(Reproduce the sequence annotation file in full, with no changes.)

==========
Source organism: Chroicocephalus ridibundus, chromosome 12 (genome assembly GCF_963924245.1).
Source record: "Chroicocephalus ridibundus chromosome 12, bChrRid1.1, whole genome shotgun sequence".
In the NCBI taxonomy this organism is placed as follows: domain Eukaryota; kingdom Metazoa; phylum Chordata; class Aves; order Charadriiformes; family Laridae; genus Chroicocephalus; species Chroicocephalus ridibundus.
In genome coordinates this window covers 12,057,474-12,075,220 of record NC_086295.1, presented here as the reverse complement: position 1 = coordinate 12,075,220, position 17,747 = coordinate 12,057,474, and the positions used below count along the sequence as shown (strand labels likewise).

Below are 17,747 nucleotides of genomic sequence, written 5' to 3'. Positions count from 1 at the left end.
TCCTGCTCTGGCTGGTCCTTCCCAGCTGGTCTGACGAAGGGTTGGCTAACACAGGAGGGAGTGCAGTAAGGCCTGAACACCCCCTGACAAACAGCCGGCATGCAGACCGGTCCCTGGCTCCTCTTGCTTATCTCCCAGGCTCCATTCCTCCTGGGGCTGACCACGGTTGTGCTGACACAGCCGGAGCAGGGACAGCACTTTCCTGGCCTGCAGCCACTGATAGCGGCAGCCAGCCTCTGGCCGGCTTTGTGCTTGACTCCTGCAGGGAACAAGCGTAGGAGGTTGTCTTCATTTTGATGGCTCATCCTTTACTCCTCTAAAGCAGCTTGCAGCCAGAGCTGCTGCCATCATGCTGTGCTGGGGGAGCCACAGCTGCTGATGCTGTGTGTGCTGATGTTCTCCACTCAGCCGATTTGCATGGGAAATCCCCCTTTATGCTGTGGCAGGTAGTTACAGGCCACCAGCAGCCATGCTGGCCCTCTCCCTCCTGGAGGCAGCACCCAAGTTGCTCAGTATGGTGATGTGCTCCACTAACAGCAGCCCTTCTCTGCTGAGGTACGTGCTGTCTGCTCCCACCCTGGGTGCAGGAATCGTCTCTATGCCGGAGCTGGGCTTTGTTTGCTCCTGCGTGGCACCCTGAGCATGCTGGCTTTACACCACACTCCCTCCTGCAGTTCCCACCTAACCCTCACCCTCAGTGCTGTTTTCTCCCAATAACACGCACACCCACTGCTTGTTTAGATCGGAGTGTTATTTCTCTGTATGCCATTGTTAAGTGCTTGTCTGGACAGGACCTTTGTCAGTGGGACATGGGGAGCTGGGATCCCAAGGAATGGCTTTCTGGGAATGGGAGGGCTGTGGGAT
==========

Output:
Source organism: Chroicocephalus ridibundus, chromosome 12 (genome assembly GCF_963924245.1).
Source record: "Chroicocephalus ridibundus chromosome 12, bChrRid1.1, whole genome shotgun sequence".
In the NCBI taxonomy this organism is placed as follows: domain Eukaryota; kingdom Metazoa; phylum Chordata; class Aves; order Charadriiformes; family Laridae; genus Chroicocephalus; species Chroicocephalus ridibundus.
In genome coordinates this window covers 12,057,474-12,075,220 of record NC_086295.1, presented here as the reverse complement: position 1 = coordinate 12,075,220, position 17,747 = coordinate 12,057,474, and the positions used below count along the sequence as shown (strand labels likewise).

Below are 17,747 nucleotides of genomic sequence, written 5' to 3'. Positions count from 1 at the left end.
TCCTGCTCTGGCTGGTCCTTCCCAGCTGGTCTGACGAAGGGTTGGCTAACACAGGAGGGAGTGCAGTAAGGCCTGAACACCCCCTGACAAACAGCCGGCATGCAGACCGGTCCCTGGCTCCTCTTGCTTATCTCCCAGGCTCCATTCCTCCTGGGGCTGACCACGGTTGTGCTGACACAGCCGGAGCAGGGACAGCACTTTCCTGGCCTGCAGCCACTGATAGCGGCAGCCAGCCTCTGGCCGGCTTTGTGCTTGACTCCTGCAGGGAACAAGCGTAGGAGGTTGTCTTCATTTTGATGGCTCATCCTTTACTCCTCTAAAGCAGCTTGCAGCCAGAGCTGCTGCCATCATGCTGTGCTGGGGGAGCCACAGCTGCTGATGCTGTGTGTGCTGATGTTCTCCACTCAGCCGATTTGCATGGGAAATCCCCCTTTATGCTGTGGCAGGTAGTTACAGGCCACCAGCAGCCATGCTGGCCCTCTCCCTCCTGGAGGCAGCACCCAAGTTGCTCAGTATGGTGATGTGCTCCACTAACAGCAGCCCTTCTCTGCTGAGGTACGTGCTGTCTGCTCCCACCCTGGGTGCAGGAATCGTCTCTATGCCGGAGCTGGGCTTTGTTTGCTCCTGCGTGGCACCCTGAGCATGCTGGCTTTACACCACACTCCCTCCTGCAGTTCCCACCTAACCCTCACCCTCAGTGCTGTTTTCTCCCAATAACACGCACACCCACTGCTTGTTTAGATCGGAGTGTTATTTCTCTGTATGCCATTGTTAAGTGCTTGTCTGGACAGGACCTTTGTCAGTGGGACATGGGGAGCTGGGATCCCAAGGAATGGCTTTCTGGGAATGGGAGGGCTGTGGGAT